Anya Kamenetz


Anya Kamenetz is NPR's lead education blogger. She joined NPR in 2014, working as part of a new initiative to coordinate on-air and online coverage of learning.

Kamenetz is the author of several books about the future of education. Generation Debt(Riverhead, 2006), dealt with youth economics and politics; DIY U: Edupunks, Edupreneurs, and the Coming Transformation of Higher Education (Chelsea Green, 2010), investigated innovations to address the crises in cost, access, and quality in higher education. Her forthcoming book, The Test (PublicAffairs, 2015), is about the past, present and future of testing in American schools.

Anya Kamenetz appears in the following:

More College Presidents Join The Millionaires' Club

Wednesday, December 13, 2017

Sixty-six university presidents took home more than $1 million in 2015, according to a new analysis by The Chronicle of Higher Education.


A New Way To Measure Schools; Russia Readers Best U.S.

Saturday, December 09, 2017

What the tax plan means for students, the GAO weighs in on vouchers, and more in our weekly roundup.


How The House And Senate Bills Affect Higher Ed

Friday, December 08, 2017

Colleges and universities across the country are expected to be hit hard by the Republican tax plan. The House and Senate bills differ in important ways, but both would mean big changes for higher ed.


What A Tax Overhaul Could Mean For Students And Schools

Thursday, December 07, 2017

The House and Senate are working to reconcile their versions of a tax plan, but one thing is certain: Big changes are ahead for the nation's schools and colleges.


A Tech-Based Tool To Address Campus Sexual Assault

Wednesday, December 06, 2017

Callisto, a secure platform that allows students to report sexual assault and harassment, is hoping to "give power back to victims." It's in use at 12 colleges with a total of 150,000 students.


How To Motivate 80,000 Teachers

Sunday, December 03, 2017

The nonprofit group STIR Education sees the existing teacher force as the solution, not the obstacle, to improving learning in the developing world.


Saving Lives Via Text Message

Sunday, November 26, 2017

The suicide rate for teenage girls is at a 40-year high. A nonprofit called Crisis Text Line is providing help — sometimes lifesaving help — through a medium trusted by young people: text messages.


Young Children Are Spending Much More Time In Front Of Small Screens

Thursday, October 19, 2017

A new national survey of parents suggests mobile device use by children under 8 has increased tenfold in the past six years.


Our Student Loan Questions Live: Part One

Wednesday, September 13, 2017

Is loan forgiveness a safe bet? When is college not a good investment? Is bankruptcy an option? Part one of our live call-in specials about student loan debt.

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Student Debt: Paralyzing Lives One Student at a Time

Friday, August 11, 2017

More college students are taking on more debt, and paying it all off will impact their lives, and the U.S. economy, for years to come. What are the solutions? 

Comments [5]

Student Loan Forgiveness For Public Servants Up In The Air

Saturday, August 05, 2017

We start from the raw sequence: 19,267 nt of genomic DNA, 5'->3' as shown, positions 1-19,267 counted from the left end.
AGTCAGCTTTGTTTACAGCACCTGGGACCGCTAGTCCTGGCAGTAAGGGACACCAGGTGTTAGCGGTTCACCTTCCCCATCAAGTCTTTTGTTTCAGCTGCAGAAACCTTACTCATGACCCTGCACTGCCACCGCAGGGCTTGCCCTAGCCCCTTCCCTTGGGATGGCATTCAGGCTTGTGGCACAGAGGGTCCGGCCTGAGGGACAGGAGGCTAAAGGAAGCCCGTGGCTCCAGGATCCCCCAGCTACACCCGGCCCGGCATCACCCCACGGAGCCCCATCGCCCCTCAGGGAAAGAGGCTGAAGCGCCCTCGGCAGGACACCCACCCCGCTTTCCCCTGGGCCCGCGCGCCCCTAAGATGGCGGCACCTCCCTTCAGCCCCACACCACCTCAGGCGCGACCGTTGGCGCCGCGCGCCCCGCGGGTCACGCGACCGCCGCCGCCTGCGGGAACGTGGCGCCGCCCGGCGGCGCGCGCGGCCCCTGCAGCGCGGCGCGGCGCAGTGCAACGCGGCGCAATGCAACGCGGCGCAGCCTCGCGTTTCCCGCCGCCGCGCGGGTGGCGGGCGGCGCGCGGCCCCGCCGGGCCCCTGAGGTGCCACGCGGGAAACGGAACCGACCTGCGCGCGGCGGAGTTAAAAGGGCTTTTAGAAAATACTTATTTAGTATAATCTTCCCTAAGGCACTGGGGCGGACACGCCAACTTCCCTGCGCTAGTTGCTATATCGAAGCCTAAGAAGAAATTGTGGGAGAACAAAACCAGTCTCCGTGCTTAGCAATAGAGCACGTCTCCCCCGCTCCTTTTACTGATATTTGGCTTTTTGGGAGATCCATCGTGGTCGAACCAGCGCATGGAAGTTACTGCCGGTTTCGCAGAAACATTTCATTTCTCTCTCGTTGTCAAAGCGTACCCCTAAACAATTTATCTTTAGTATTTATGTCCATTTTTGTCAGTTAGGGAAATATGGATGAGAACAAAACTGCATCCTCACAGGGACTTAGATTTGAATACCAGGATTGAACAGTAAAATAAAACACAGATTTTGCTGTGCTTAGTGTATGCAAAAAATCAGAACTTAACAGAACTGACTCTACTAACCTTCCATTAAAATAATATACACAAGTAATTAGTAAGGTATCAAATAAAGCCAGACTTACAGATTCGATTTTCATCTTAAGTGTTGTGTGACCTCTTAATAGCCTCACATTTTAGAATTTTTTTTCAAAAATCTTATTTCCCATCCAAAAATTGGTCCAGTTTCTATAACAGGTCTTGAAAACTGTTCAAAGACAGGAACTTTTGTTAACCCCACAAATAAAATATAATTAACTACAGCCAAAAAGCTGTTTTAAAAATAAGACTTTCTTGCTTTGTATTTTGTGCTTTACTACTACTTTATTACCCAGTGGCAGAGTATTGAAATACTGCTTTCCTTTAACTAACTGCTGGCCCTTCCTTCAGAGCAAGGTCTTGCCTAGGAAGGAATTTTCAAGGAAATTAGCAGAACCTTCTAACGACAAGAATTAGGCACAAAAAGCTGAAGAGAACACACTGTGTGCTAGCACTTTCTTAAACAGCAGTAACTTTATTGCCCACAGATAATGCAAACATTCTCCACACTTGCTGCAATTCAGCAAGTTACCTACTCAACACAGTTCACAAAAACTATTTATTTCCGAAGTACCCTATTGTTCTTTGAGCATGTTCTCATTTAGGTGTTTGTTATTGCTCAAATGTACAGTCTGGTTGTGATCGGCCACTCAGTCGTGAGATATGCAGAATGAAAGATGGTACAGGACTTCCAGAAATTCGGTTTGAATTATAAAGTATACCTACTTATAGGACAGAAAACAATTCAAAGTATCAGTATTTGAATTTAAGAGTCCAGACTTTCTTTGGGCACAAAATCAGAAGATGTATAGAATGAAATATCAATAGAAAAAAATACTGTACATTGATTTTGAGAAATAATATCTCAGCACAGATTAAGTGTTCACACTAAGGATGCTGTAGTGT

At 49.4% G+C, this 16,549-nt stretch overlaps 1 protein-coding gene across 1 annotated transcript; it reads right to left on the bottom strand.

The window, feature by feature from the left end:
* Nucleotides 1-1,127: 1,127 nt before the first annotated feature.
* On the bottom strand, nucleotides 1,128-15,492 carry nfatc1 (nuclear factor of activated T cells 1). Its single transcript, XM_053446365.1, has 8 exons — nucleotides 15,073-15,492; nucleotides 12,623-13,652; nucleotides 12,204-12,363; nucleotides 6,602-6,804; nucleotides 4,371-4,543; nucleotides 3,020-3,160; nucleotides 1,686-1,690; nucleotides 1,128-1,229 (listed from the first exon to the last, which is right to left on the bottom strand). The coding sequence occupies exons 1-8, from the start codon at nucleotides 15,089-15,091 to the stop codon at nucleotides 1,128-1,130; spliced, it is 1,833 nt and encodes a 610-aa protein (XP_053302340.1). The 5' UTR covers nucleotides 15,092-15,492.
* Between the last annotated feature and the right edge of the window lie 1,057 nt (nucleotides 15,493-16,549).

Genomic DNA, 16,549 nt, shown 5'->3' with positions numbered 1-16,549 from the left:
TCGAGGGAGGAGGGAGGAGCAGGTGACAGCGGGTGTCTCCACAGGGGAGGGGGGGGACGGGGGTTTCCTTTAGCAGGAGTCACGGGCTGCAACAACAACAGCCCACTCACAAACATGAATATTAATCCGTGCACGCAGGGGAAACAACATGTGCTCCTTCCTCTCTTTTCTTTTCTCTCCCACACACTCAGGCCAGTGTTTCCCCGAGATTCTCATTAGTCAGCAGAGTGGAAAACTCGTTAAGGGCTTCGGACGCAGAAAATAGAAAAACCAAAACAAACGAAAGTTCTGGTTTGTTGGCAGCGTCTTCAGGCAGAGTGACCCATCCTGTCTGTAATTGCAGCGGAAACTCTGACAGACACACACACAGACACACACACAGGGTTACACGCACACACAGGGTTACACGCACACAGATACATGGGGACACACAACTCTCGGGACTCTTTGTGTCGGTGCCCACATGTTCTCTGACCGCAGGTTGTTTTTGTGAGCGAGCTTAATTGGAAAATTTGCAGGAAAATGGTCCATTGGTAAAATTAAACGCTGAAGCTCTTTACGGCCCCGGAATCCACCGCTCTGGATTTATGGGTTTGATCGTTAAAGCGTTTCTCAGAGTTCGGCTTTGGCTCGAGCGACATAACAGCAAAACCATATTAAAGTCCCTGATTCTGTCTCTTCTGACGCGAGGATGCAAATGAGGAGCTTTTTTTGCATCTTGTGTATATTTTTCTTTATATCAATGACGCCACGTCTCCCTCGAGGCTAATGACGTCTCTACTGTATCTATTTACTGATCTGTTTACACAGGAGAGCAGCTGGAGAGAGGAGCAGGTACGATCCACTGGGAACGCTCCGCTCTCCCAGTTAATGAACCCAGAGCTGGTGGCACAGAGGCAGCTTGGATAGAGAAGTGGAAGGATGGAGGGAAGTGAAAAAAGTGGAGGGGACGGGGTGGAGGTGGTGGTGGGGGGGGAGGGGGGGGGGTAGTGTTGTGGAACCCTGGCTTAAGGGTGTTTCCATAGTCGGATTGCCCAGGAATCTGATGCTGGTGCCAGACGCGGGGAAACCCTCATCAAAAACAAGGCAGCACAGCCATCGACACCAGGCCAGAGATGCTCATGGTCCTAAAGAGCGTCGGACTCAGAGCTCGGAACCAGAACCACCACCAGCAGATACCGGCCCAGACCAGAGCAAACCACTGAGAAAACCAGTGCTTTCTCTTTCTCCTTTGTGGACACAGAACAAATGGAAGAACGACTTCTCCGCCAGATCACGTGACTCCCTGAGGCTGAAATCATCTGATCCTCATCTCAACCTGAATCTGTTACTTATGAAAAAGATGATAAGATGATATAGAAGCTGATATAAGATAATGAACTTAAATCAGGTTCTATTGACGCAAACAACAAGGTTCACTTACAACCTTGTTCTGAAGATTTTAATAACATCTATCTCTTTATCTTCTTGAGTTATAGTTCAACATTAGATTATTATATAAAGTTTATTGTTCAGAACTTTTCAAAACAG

The education secretary will allow competition for servicing student loans; new concerns over affirmative action; Public Service Loan Forgiveness in question, and more in our weekly roundup.


New Fears For Public Service Loan Forgiveness

Wednesday, August 02, 2017

On a busy day for higher education news, the Department of Education suggests in a legal filing that no one is certified for the program.


A College President On Her School's Worst Year Ever

Wednesday, August 02, 2017

Student deaths, mental health issues, stress and overwork, racial and ethnic tensions: These are just some of the challenges faced by Maria Klawe at Harvey Mudd College.


Tens Of Thousands More Women And Minorities Are Taking Computer Science

Monday, July 31, 2017

The Advanced Placement program has scored a win for diversity with the help of Silicon Valley.


Trump Donates To Education Department

Saturday, July 29, 2017

Secretary DeVos announces the president's donation, a report on good jobs without a college degree, college tuition goes down and more education news.


Are Helicopter Parents Ruining Summer Camp?

Monday, July 24, 2017

In a wired world, summer camp is one of the last phone-free zones. But campers, staff and especially parents don't always appreciate the message.


Morning News Brief: Trump Blasts Sessions, DeVos Talks To Conservative Activists

Thursday, July 20, 2017

In a new interview, President Trump criticized Attorney General Jeff Sessions. Also, Education Secretary Betsy DeVos faces protesters in Colorado, and ICE agents say their work has recently changed.


Betsy DeVos Speech Greeted By Protesters She Calls 'Defenders Of The Status Quo'

Thursday, July 20, 2017

The education secretary has longstanding ties to the American Legislative Exchange Council, or ALEC, which backs school choice policies coast to coast.


Private Student Loans: The Rise And Fall (And Rise Again?)

Tuesday, July 18, 2017

They're less common than they were a decade ago, but still the most expensive and riskiest way to pay for college.


One University President's Candid Take On The Future Of Higher Ed

Tuesday, July 18, 2017

"I do not want whoever sits here in 10 years to say, 'How could you be asleep at the switch?'" opines Mitch Daniels, the president of Purdue University.